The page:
"Freedom of speech allows him to say what he wants, but he is not free of consequence," said Farrugia.
"He lost his job with Rugby Australia and missed the World Cup. He has not repented and yet got his chance with Catalans when surely that must be the biggest thing when it comes to earning a second chance.
"There has been no apology. He lacks empathy for his fellow man."
'When do you draw the line?'
Inside the stadium there are sizeable rainbow flags unfurled in each of the three opened stands as the teams walk out. The first boos of the day welcoming Folau rumble around the ground.
The flags, one by one, are pointed out as a curiosity. Talk about why they are there is instant. The crowd recognise the significance.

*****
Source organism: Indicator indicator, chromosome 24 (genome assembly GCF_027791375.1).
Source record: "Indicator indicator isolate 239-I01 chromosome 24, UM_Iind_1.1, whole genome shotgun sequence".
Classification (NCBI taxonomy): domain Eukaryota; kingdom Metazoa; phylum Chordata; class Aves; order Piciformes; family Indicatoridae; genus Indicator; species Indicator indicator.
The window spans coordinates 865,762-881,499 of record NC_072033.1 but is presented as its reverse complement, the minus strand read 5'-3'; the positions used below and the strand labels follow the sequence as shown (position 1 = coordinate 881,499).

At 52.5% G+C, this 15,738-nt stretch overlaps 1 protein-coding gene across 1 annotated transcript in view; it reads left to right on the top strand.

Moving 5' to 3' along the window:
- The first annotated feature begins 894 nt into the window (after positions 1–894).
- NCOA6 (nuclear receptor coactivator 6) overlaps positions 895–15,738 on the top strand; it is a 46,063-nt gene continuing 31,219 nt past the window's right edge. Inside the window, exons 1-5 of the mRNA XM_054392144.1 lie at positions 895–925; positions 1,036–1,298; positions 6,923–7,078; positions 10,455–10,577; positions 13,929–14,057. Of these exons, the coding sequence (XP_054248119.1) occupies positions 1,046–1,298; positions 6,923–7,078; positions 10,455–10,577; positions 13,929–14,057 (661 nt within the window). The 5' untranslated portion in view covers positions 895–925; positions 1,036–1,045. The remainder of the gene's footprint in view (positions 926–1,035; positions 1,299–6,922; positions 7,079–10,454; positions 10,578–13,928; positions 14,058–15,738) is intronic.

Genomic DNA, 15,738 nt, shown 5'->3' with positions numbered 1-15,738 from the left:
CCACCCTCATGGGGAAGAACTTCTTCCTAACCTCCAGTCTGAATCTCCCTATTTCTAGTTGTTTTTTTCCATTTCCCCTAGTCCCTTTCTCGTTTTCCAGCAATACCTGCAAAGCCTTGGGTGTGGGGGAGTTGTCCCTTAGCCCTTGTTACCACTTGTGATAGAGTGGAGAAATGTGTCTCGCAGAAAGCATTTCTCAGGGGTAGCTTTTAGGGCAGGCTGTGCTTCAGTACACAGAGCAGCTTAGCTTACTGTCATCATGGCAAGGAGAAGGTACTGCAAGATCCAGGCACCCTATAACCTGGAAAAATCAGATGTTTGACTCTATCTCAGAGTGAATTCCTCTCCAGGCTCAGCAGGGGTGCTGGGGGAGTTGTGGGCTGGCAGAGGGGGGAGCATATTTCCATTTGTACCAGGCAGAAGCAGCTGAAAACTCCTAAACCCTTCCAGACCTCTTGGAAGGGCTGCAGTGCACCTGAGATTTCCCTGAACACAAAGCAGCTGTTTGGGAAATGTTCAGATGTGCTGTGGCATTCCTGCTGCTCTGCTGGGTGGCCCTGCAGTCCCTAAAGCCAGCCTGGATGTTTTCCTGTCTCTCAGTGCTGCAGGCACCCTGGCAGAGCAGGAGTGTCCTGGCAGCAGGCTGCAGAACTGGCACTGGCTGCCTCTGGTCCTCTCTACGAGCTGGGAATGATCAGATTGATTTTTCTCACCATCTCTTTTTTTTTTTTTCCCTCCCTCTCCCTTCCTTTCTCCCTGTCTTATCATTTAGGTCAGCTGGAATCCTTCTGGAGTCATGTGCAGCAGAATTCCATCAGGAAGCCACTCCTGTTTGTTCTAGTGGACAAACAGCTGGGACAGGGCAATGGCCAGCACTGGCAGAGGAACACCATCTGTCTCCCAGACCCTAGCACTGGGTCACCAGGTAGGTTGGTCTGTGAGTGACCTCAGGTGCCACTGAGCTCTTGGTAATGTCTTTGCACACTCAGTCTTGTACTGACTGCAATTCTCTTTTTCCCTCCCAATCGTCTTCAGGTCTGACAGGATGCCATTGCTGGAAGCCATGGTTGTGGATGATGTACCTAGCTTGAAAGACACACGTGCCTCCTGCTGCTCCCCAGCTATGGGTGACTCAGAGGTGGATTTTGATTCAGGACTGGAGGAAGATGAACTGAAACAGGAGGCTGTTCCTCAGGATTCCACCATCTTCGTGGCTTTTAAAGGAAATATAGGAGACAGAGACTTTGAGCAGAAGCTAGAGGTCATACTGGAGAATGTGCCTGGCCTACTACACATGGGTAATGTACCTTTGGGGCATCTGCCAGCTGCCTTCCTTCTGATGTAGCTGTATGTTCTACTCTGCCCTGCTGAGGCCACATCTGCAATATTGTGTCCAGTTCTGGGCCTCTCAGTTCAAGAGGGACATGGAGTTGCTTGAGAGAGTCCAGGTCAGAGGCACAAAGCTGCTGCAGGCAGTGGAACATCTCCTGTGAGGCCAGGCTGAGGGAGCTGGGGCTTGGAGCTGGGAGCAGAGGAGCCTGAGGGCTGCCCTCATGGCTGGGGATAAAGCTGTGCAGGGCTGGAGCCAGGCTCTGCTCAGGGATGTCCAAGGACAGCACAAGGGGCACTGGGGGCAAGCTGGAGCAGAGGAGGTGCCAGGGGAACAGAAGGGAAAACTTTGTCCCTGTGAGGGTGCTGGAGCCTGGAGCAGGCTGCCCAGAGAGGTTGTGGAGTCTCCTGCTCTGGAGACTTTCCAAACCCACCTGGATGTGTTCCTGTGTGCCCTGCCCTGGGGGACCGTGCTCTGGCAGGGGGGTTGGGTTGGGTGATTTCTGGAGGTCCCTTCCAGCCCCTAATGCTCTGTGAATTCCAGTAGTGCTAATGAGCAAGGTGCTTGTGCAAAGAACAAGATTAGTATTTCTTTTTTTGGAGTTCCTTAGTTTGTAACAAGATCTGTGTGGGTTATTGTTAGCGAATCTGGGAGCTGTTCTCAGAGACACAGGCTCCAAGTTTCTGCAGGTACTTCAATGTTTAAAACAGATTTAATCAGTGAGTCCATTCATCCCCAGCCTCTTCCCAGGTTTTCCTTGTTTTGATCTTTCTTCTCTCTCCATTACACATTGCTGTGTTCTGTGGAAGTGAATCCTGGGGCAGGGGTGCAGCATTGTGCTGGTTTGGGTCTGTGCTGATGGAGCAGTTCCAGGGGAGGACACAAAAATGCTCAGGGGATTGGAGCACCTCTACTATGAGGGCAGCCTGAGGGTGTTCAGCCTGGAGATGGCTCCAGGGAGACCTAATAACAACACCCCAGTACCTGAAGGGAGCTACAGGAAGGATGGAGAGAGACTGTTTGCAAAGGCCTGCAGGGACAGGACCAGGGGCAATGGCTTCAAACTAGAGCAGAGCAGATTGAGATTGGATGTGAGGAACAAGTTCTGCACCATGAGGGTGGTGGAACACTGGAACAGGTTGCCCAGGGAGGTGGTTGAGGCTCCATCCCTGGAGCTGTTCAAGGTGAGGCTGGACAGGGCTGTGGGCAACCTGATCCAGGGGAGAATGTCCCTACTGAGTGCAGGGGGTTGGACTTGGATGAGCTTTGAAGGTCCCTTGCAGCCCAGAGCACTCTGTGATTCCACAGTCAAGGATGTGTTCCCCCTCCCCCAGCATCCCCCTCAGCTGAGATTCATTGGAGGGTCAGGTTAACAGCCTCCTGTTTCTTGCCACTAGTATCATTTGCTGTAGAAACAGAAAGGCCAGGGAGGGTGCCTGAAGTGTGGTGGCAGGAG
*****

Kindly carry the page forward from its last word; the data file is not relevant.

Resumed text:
It is Folau's first touch of the ball that draws the loudest and longest chorus of boos. But on a day that the dual-code rugby international is largely a peripheral figure, there are few chances for a repeat.
On the field he is crunched in one tackle, and with a flick pass out to winger Lewis Tierney he gives a glimpse of his undeniable skill. And with that, there are again murmured conversations about Folau, but this time it's more about the player rather than the man.
At half-time, on the concourse that snakes around the south stand is stood a group of friends and family, made up of teenagers, middle-aged and older fans.
Folau was not on the agenda until it was broached, but his presence was quickly latched onto while they finished the last of their beers before again taking their seats.
"All the supporters had their say when he was booed," said Mike Canvess. "We have made him know what we think of him and his opinions and have then got on with our day.